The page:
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Studio 60 on the day after next

Studio_60_on_the_sunset_strip The audience measurement firm Nielsen recently released year-end Top 10 lists in about 20 categories, including movies, albums and products placed on broadcast television shows. One of the more unusual rankings: primetime TV shows that were most likely to be time-shifted. Think of them as the shows intriguing enough for people to record on their TiVo (or, more implausibly, their VCR), but not compelling enough to watch live. Nine of the 10 were dramas or comedies, led by NBC's "Studio 60 on the Sunset Strip," a dramedy that has proven less attractive to viewers than to critics.

Now here's the interesting point. About 10% of "Studio 60" viewers have been time-shifters. The implication is that almost everyone who wanted to watch "Studio 60" and who could time-shift -- either because they had a PVR or they were adept at taping shows -- chose not to watch the show live. (That's based on the limited penetration of PVRs and the relatively low percentage of VCR owners who record shows, and it assumes -- dangerously -- that fans of "Studio 60" aren't much different from the TV audience as a whole.) Other programs with high time-shift percentages were "Heroes" (about 8%), "Gilmore Girls," "America's Next Top Model," "30 Rock" and "Friday Night Lights" (all around 7%).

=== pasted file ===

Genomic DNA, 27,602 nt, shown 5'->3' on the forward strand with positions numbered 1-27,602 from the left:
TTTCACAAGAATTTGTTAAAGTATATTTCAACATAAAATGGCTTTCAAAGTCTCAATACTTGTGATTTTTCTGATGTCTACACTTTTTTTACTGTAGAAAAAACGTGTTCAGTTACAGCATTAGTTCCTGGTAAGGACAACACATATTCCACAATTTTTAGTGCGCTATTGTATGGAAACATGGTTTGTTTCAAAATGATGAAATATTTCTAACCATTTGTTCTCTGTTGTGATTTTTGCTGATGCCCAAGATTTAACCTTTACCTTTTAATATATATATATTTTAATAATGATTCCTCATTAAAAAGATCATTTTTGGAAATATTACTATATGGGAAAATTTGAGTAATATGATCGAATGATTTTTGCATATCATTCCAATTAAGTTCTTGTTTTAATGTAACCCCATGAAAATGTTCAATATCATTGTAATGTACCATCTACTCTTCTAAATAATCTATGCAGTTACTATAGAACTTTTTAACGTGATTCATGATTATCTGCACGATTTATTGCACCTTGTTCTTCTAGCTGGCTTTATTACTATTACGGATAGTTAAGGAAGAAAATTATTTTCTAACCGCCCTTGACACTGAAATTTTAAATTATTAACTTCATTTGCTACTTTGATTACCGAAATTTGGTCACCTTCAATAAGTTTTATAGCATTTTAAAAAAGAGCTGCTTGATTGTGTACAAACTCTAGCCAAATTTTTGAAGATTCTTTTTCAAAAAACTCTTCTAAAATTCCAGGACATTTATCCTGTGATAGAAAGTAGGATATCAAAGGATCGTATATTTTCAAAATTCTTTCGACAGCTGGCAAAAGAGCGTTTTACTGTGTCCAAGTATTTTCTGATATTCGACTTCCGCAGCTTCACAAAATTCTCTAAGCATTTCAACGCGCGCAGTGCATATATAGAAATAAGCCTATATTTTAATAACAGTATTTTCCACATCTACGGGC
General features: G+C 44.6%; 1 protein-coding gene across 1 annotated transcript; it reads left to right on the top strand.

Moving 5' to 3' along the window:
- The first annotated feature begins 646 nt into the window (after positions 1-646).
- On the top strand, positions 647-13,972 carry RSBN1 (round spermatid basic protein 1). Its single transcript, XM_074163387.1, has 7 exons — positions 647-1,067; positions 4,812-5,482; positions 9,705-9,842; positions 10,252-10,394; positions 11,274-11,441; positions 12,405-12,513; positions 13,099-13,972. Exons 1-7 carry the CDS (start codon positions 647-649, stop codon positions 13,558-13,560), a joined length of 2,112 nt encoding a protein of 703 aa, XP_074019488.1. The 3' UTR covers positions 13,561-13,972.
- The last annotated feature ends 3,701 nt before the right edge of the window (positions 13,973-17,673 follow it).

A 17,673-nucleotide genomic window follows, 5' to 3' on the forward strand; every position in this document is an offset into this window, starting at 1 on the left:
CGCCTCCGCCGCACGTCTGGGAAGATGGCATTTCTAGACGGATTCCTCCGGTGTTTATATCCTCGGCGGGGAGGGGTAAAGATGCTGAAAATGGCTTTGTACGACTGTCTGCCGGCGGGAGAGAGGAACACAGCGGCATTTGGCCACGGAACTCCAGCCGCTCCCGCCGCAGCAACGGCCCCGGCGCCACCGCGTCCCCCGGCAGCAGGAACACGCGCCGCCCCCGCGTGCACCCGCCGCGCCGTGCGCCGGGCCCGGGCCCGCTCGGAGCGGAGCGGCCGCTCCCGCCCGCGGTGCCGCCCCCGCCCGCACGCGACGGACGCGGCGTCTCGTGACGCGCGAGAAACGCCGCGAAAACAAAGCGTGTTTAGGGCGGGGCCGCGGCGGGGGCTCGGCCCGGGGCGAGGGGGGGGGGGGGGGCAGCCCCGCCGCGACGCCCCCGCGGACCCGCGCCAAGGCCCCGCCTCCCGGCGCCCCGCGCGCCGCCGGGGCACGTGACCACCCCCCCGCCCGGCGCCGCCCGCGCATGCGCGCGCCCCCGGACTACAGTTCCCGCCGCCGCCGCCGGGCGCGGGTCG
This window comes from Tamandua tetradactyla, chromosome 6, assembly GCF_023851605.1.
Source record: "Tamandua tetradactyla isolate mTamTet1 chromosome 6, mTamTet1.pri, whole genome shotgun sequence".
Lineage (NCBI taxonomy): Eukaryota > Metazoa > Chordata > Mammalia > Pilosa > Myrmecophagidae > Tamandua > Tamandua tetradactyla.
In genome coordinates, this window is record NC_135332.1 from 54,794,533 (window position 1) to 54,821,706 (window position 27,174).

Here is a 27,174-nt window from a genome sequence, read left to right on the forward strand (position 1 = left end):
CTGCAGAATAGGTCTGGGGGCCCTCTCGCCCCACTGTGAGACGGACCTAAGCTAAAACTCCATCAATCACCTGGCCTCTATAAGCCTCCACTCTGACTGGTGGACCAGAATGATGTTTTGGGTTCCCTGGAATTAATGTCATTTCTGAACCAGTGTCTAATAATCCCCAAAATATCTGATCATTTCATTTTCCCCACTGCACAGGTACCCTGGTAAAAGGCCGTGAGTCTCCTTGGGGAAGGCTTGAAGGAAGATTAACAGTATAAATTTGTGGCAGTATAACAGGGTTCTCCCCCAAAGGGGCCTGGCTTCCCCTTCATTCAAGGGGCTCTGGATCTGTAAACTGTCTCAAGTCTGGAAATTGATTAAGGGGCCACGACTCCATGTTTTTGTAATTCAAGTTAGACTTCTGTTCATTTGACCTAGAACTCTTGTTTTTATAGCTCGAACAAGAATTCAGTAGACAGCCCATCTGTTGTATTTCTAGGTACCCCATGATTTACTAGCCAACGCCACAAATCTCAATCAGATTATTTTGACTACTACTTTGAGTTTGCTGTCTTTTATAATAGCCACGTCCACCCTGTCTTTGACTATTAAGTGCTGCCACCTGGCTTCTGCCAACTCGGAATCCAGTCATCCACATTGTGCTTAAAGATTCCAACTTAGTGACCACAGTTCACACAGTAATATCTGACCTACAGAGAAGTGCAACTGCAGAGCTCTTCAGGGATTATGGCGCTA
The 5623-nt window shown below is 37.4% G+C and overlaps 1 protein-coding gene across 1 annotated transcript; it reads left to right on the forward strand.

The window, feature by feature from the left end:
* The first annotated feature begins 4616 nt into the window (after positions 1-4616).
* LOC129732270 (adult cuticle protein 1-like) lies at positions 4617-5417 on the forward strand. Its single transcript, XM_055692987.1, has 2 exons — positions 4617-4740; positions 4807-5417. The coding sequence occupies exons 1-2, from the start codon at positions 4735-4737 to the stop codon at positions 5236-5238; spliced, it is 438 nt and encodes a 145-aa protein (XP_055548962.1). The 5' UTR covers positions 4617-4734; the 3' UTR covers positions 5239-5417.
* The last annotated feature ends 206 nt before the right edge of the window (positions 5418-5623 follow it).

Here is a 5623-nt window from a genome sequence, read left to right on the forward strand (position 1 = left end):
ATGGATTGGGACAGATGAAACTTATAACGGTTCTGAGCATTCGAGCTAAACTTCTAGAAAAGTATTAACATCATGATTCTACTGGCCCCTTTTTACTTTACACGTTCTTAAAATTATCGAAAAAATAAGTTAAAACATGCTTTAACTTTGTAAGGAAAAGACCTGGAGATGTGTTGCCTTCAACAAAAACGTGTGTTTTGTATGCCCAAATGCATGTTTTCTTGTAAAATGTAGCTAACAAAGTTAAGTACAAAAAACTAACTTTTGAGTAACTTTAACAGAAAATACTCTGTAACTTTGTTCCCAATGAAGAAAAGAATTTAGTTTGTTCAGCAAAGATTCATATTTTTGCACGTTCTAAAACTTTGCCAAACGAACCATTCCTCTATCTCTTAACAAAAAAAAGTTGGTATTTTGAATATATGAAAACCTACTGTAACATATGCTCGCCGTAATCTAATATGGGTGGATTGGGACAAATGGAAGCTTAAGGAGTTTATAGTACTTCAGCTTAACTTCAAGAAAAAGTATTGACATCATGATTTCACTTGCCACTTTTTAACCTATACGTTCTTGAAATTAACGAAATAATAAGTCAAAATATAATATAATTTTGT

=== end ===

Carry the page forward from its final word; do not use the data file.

If I'm an advertiser, I'm not liking these numbers. Time-shifters are notorious for skipping commercials, although Pat McDonough of Nielsen Media Research says that PVR users still watch nearly half of the commercials aired. That percentage is bound to drop over time as viewers learn how to program their TiVos to fast-forward in 30-second increments. PVRs will become ubiquitous before too long, and if buzz-drenched shows like "Studio 60" and "Heroes" are routinely time-shifted, how long will it be before advertisers desert them?

The less apocalyptic view is that by that time, advertisers, networks and PVR suppliers (particularly cable operators, who need ad revenue, too) will have found other ways to entice viewers to watch commercials. As the Super Bowl shows, people actually like commercials when they're entertaining and/or personally relevant. The former is an elusive goal, but the latter is becoming more achievable all the time.


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Times editorial writer Jon Healey pens opinion pieces about a variety of business issues, and blogs about technologies that are changing the entertainment industry's business model.

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